Are We Entering or Leaving the Age of Big Data?

Stephen DeAngelis

March 31, 2016

“Big data, the tech story of a few years ago, is now beginning to show big results,” writes Michael S. Malone. “The science of using powerful computers, ubiquitous sensors and the Web to crunch mountains of raw data to uncover previously invisible insights is increasingly used in businesses, universities and government agencies. It is transforming our understanding of everything from fetal development to cosmology.”[1] On the other hand, Alex Woodie (@alex_woodie) writes, “Over the past five years, the amount of hoopla and hysteria over big data has reached epic proportions at times. That’s why some in the industry are calling for a slowdown in the analytic platitudes, a return to sanity about what big data can really do.”[2] Who’s correct? Are we entering or leaving the Age of Big Data? Those are not easy questions to answer because, as Woodie observes, there has been a lot of hype surrounding big data. In spite of his article’s headline (“Is 2016 the Beginning of End for Big Data?”), Woodie doesn’t believe we are seeing the beginning of the end for big data — maybe just the beginning of the end of labeling advanced analytics with the “big data” modifier. He explains:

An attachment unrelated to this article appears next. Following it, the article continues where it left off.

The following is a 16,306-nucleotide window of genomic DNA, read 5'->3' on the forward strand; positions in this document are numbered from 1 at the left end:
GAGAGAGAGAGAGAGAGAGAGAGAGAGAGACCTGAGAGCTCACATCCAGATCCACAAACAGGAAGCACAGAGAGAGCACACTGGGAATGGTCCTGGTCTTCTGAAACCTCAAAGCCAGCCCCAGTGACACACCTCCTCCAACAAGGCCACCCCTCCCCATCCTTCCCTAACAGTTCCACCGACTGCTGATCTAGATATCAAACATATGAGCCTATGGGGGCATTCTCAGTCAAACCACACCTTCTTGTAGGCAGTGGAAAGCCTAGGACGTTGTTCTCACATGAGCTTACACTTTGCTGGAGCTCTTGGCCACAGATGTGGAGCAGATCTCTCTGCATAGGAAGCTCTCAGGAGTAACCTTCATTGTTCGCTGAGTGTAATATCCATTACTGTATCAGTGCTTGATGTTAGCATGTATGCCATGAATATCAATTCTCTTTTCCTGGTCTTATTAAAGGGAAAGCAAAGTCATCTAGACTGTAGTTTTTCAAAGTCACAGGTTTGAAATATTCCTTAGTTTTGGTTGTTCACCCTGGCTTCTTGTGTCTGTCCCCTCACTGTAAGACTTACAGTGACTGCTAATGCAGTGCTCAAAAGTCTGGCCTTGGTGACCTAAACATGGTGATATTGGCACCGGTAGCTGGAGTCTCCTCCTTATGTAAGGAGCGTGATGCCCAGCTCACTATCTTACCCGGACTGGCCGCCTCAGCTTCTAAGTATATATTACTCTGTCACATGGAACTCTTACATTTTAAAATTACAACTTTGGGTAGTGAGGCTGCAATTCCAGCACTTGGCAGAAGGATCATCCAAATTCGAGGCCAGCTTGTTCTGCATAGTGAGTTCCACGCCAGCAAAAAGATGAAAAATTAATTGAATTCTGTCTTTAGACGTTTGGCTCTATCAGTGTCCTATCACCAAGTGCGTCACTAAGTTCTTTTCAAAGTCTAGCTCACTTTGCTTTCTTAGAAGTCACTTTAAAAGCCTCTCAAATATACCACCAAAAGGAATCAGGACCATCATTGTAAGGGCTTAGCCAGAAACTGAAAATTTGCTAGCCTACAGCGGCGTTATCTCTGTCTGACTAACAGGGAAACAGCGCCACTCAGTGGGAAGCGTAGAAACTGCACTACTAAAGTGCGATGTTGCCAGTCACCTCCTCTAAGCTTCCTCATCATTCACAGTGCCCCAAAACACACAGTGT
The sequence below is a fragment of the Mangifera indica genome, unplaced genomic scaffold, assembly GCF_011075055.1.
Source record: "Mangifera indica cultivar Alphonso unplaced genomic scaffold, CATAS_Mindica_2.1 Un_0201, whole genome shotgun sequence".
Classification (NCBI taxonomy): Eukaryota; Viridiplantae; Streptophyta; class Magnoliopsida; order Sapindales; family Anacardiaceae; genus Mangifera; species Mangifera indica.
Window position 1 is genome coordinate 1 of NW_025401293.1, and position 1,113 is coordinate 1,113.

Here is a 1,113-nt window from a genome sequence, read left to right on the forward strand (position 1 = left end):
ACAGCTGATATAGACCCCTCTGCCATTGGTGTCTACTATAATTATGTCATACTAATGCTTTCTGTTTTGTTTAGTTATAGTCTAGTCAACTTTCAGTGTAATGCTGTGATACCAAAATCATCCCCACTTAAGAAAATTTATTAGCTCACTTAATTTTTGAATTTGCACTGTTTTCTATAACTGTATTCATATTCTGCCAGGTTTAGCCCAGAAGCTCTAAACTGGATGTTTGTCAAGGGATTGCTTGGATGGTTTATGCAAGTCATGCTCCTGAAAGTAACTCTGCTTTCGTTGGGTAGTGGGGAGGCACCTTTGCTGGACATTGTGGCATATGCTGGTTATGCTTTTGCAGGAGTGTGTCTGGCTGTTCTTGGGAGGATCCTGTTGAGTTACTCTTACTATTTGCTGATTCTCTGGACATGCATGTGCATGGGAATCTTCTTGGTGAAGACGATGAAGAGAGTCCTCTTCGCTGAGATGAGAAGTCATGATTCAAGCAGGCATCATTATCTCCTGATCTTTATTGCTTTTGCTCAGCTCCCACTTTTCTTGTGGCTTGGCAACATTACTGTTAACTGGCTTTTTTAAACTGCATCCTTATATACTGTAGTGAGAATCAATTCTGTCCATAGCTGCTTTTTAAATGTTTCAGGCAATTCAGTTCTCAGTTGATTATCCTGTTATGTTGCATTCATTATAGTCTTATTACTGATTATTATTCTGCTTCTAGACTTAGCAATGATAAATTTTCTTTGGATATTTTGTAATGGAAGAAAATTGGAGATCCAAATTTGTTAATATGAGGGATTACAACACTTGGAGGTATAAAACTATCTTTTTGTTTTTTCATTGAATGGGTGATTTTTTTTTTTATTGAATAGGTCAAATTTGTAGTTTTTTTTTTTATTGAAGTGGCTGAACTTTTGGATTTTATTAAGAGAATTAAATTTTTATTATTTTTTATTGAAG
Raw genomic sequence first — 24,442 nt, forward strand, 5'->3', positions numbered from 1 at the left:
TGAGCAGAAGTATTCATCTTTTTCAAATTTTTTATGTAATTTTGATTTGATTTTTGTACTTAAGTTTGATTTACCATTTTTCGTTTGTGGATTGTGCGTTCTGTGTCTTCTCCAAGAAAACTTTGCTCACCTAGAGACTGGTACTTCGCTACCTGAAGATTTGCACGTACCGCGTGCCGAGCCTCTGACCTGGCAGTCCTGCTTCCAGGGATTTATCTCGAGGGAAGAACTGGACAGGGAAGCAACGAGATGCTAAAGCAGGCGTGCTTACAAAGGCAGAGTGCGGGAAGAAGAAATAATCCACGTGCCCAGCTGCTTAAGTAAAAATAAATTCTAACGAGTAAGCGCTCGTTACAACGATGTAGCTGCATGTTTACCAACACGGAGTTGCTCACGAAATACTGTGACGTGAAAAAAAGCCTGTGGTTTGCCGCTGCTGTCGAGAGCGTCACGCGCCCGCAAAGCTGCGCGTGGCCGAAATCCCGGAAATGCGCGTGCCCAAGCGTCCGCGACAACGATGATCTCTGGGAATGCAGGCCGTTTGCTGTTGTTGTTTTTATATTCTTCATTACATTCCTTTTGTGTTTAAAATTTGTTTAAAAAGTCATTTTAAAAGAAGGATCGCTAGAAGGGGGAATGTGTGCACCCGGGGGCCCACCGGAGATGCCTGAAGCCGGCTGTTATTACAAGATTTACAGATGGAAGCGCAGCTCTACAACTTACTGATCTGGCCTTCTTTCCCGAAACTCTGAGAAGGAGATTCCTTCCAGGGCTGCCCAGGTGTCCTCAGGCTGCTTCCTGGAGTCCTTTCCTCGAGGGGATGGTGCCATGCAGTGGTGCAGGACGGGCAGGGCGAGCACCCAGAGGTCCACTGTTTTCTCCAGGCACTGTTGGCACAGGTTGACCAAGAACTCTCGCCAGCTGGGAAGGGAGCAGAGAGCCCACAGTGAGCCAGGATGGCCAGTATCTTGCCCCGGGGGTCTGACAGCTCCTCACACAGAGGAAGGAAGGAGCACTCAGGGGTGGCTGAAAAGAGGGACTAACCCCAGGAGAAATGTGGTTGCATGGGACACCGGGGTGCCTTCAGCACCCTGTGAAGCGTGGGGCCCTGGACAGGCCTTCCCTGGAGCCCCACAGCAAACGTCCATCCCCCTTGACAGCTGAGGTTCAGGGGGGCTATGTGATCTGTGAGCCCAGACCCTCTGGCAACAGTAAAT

“Here’s the thing: … The Internet of Things, is just getting started. We’re just beginning to explore and exploit the potential to squeeze more automation from our stuff, which ostensibly will give us more time to pursue more value-added activities. … When you consider the advances being made in the fields of machine learning, cognitive computing, and artificial intelligence — and how those rapidly evolving technologies will help us to build even smarter devices over the next 10 years — it’s tough not to be excited. That’s not to say there won’t be changes and there won’t be spectacular failures of big data analytics. While the technologies and techniques behind advanced analytics have proven they can deliver a competitive advantage, it is not easy to make use of them. There is still a giant skills gap in the field, and while big data analytic software vendors are adding more automation to their wares, the most innovative applications still require the oversight of a trained and competent data scientist. It’s no surprise that leaders in the field are equally optimistic about the future of big data.”